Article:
Child protection is an important component of ensuring healthy early development. This starts with registration at birth, so that children have proper legal standing and are guaranteed access to services such as education. Child protection also includes ensuring young children do not experience violence or neglect from caretakers, or endure constant insecurity and violence in their surroundings.
More investment in early childhood development is needed
Even though the importance of early years care has been thoroughly proven, investment in the zero to five age group is still far too small.
The influential Education Commission report highlighted that “total returns on early education are very high – in some cases up to $7 for every $1 spent – and returns on early nutrition can be many times higher. Early interventions provide the best chance to give each child an equal chance at success, no matter who they are or where they are born.”
Early interventions provide the best chance to give each child an equal chance at success, no matter who they are or where they are born.
Medical journal The Lancet calculated the cost of inaction on early childhood development and found that “Children who do not meet their developmental potential may forfeit up to a quarter of adult earnings, and cost some low and middle income countries as much as twice their national expenditure on health”.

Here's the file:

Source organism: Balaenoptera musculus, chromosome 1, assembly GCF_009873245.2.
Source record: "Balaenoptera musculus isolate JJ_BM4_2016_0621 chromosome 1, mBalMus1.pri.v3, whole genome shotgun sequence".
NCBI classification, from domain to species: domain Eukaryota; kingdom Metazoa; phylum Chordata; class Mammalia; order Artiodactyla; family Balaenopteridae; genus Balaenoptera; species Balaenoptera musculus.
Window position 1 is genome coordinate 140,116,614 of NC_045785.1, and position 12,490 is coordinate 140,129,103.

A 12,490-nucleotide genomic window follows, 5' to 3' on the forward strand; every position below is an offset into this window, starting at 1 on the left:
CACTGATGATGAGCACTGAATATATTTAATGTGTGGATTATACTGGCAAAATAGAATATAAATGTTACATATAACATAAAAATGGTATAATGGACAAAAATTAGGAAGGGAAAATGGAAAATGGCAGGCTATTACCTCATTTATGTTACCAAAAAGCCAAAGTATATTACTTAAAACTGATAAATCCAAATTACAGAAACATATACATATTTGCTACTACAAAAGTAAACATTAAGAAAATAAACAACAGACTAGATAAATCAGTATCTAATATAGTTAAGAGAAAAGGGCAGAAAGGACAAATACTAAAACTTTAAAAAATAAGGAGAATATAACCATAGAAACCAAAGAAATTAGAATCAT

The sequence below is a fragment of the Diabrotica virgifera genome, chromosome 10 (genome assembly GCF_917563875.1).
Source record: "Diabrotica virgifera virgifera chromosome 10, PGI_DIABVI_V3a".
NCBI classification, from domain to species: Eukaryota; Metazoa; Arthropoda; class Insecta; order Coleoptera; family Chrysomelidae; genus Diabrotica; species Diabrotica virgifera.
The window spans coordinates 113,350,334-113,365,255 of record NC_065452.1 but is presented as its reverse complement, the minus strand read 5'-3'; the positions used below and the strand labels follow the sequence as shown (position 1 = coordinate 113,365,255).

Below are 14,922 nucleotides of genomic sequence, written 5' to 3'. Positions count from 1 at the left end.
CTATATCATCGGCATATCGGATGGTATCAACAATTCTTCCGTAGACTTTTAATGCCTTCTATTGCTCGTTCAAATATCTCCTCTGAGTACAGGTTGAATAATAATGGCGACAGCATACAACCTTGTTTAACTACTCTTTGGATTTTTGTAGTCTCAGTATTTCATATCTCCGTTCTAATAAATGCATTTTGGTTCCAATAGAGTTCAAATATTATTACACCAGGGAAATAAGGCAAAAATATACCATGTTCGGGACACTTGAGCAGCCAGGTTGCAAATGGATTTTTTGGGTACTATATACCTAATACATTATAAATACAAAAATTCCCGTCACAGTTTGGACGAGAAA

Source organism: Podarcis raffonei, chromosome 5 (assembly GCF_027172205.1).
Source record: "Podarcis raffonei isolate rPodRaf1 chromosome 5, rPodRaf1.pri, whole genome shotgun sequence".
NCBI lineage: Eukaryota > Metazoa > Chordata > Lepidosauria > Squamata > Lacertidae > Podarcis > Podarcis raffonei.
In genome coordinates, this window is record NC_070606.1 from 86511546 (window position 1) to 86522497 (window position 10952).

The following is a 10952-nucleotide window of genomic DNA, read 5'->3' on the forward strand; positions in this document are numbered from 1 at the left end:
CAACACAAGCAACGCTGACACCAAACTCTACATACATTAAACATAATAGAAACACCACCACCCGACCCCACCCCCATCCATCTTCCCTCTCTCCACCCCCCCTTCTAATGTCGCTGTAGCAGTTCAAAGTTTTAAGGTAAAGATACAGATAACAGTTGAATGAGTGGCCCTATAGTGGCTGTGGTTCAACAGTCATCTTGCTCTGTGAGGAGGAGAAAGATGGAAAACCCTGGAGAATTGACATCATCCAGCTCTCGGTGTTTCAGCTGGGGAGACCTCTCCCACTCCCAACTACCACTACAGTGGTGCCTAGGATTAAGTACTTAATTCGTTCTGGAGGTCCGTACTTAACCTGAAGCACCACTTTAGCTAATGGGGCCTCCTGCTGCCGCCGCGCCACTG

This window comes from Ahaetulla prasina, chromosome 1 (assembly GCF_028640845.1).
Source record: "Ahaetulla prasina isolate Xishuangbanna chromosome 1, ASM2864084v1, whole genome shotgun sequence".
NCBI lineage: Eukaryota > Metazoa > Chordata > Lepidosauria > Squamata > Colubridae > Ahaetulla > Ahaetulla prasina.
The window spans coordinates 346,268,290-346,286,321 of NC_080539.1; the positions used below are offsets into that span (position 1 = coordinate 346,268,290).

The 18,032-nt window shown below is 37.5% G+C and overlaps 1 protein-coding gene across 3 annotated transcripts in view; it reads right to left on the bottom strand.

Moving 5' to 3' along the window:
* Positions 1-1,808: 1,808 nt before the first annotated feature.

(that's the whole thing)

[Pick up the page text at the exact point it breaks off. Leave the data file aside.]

What is Theirworld's campaigning objective?
Theirworld’s #5for5 campaign aims to raise awareness of early childhood development and put pressure on world leaders to take urgent action to make sure all children are given the best start in life.
What will it take to achieve this?
Promises have been made: the new Sustainable Development Goals – adopted by world leaders in September 2015 at an historic UN Summit – include a target to ensure that by 2030 all children ‘have access to quality early childhood development, care and pre-primary education.’
To reach this goal world leaders need to commit to a dramatic increase in funding and take action to support early childhood development programmes to make sure all children – especially the poorest and most marginalised – are given the best start in life.
Sarah Brown, President of Theirworld, said: “Whether or not children have access to the best start possible in life is determined by two important factors – sheer chance and political will. The political leaders and those with deep pockets need to follow up and urgently begin to establish the effort and funding to make this happen.“
- Stop neglecting pre-primary education investments education investments (June 2016)
- Early childhood development in conflict and protracted crisis (June 2016)
- Early childhood development and the childcare crisis (June 2016)
- The promise of education for Syrian refugees (August 2016)
- Safe Spaces: Urgent need for early childhood development in emergencies (September 2016)
- Gaps and inequities in Early childhood development in Africa (October 2016)